• Some critics argue that comprehensive schools were less effective and less successful in improving exam grades compared to grammar schools. They were more academic and containted students that were ALL equally hard working and disciplined, so 'problem' children could not disrupt them. This shows that comprehensive schools are not ideal since they lowered their grades down.

However, there is some evidence that this is not the case and comprehensive schools did not lead to a lowering of standards. For example, the proportion of the population gaining A-levels and higher grades GCSE grades increased.

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The 1988 Education Reform Act

AIM: The Conservatives and the New Right believe that a free-market can be created, in which companies compete for businesses and this can provide improvement in the quality of services over time. They are therefore in FAVOUR of the marketization of education- where there is a market for education, just as there is a market for small busineses. Parents also had more CHOICE (parentocracy) in choosing schools. The aim of this is to create competiion and improve standards.

Describe: The 'Formula Fuding and open enrolment' was were schools were not controlled by Local Education Authorities so could enrol as many pupils as they can.The BEST schools that attracted the MOST students received the LARGEST funds. This created COMPETITION as schools aimed to improve thier standards in order to attract the most students.

Another policy was the 'intorduction to league tables and published inspections'. This meant that parents and children could make a rational decision on which school they wanted to go to based on the league table position of the school and how positive the inspections are. Again this created competition because schools wanted to improve their teaching and this could DRIVE UP STANDARDS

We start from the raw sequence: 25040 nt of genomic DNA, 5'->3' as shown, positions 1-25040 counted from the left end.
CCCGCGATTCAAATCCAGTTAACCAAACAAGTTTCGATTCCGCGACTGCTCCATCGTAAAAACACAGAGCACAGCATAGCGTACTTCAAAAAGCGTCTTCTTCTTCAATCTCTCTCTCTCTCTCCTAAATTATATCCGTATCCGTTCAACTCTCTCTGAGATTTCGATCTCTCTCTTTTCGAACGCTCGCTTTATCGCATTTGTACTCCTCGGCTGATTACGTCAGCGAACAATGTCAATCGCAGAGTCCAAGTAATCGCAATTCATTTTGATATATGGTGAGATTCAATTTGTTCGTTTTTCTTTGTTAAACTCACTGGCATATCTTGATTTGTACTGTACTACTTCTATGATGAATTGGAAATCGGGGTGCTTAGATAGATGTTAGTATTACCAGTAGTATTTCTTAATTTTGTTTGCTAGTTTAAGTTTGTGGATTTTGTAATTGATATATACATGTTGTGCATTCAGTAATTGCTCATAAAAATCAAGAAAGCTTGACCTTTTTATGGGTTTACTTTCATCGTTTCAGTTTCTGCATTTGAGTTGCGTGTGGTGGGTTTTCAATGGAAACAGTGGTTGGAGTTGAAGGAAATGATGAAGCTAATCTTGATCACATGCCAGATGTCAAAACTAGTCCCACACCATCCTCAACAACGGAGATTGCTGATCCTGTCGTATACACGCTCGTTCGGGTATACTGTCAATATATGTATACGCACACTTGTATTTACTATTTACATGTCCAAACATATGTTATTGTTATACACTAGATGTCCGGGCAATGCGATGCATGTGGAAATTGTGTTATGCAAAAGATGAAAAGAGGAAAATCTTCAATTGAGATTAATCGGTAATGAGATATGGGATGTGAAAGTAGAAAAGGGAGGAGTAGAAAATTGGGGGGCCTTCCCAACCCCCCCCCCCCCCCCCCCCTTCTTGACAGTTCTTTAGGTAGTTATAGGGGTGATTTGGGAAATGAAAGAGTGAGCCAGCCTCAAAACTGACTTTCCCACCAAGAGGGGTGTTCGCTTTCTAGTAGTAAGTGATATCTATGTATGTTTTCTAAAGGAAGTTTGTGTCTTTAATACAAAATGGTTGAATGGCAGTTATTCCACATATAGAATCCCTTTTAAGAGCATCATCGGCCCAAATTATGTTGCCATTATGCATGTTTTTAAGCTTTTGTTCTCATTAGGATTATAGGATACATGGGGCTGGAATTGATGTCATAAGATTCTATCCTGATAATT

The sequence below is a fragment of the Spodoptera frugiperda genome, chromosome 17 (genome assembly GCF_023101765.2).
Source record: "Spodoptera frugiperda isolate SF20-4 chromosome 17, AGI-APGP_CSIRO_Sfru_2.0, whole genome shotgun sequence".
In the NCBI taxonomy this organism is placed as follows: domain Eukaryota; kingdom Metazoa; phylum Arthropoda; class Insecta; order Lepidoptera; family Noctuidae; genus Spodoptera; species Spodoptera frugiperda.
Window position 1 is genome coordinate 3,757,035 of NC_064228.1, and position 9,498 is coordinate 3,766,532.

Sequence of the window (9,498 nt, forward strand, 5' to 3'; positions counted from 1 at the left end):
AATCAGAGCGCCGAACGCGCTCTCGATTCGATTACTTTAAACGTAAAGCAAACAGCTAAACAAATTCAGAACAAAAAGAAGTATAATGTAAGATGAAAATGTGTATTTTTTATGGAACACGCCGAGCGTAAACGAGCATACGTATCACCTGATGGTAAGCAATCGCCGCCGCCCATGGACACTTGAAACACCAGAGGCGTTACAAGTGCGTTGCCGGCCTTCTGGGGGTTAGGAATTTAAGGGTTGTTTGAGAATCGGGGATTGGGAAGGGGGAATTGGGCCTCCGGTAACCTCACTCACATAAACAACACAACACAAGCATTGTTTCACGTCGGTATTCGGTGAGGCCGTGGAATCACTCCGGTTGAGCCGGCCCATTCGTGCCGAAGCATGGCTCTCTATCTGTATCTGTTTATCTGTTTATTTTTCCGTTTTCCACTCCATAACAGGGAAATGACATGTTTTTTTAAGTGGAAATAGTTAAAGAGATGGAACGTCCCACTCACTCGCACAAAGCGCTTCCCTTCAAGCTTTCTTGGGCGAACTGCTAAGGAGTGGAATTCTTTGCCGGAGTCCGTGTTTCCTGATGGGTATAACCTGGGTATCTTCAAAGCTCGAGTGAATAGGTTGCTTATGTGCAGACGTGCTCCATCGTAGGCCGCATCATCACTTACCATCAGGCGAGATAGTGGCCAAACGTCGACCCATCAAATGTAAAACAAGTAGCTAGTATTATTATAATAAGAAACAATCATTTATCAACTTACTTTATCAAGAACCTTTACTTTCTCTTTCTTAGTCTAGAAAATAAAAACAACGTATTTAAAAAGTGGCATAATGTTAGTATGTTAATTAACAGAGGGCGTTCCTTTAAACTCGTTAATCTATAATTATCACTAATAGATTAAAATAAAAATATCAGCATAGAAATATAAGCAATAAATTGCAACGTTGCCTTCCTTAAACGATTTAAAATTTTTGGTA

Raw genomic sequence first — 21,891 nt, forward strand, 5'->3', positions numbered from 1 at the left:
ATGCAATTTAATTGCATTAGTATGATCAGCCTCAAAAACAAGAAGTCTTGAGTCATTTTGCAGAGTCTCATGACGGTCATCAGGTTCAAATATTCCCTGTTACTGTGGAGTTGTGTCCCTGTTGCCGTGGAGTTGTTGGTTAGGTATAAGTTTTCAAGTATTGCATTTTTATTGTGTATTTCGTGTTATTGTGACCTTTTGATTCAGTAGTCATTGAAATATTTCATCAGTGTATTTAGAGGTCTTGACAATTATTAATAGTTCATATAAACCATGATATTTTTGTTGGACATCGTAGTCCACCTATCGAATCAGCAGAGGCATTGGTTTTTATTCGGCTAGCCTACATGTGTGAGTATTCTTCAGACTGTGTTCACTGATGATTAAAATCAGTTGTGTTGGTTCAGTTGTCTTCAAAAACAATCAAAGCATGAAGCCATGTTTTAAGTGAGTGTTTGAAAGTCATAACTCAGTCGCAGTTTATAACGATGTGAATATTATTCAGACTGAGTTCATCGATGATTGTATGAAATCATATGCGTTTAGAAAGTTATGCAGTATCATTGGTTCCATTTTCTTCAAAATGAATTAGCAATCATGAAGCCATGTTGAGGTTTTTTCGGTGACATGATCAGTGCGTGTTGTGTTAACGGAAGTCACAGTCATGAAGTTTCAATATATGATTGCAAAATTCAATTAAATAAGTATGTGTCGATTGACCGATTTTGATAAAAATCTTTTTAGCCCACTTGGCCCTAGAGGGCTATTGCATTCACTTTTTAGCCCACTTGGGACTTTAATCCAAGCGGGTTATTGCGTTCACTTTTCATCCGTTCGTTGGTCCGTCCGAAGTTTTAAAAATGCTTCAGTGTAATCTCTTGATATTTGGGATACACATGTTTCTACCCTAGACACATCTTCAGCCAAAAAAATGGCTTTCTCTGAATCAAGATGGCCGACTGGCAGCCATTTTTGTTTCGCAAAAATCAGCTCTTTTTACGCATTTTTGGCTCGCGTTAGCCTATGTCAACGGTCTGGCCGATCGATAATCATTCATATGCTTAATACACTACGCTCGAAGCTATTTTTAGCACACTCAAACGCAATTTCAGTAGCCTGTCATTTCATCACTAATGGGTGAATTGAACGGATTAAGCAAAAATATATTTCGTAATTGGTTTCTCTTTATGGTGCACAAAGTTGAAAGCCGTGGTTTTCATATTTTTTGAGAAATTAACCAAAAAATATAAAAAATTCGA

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Overall criticism of the 1966 Education Reform Act

A strengh is that competition did indeed drive UP STANDARDS and compeition meant that some schools that were underachieving and not very good could improve to attract more students.
League tables and reports from Ofstead were also another useful way for people to see which school they wanted to go to.

Criticisms: However, there are some criticisms of these polcies...

  • Ball et all argues that NOT all parents were able to take advantage of the intoduction of markets. he describes that middle class parents were the SKILLED CHOOSERS so they were able to choose the best possible school for their children since they had the social contacts, money and cultural capital. On the other hand, working-class parents were DISCONNECTED choosers so they ended up choosing lower league schools were students underacheived
  • Barlett and LeGrand also criticise the introduction to marketisation.
    They argue that marketization of education has resulted in SUCCESSFUL SCHOOLS in the WEALTHIEST areas to use CREAM-SKIMMING where they only select the most able students from the most affluent backgrounds. They also use 'SILT SHIFTING' where they ....
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Ccriticisms of the 1988 Reform Act

the school offloads WORKING CLASS and DISABLED children because they are more expensive to teach and usually do not get the best grades. This means that they produce poor exam grades and the schools league table position can be brought down. This shows that marketisation has led to inequalities being created.

  • The new policies introduced by the Education Reform Act ALL tried to attract the MOST Academically able students to boost up their position on the league table. Ball and Whitty argue that the working class students are usually admitted to lower league, less successful and popular schools whereas the middle class are usually admitted to the successful, high league schools- social class inequalities created.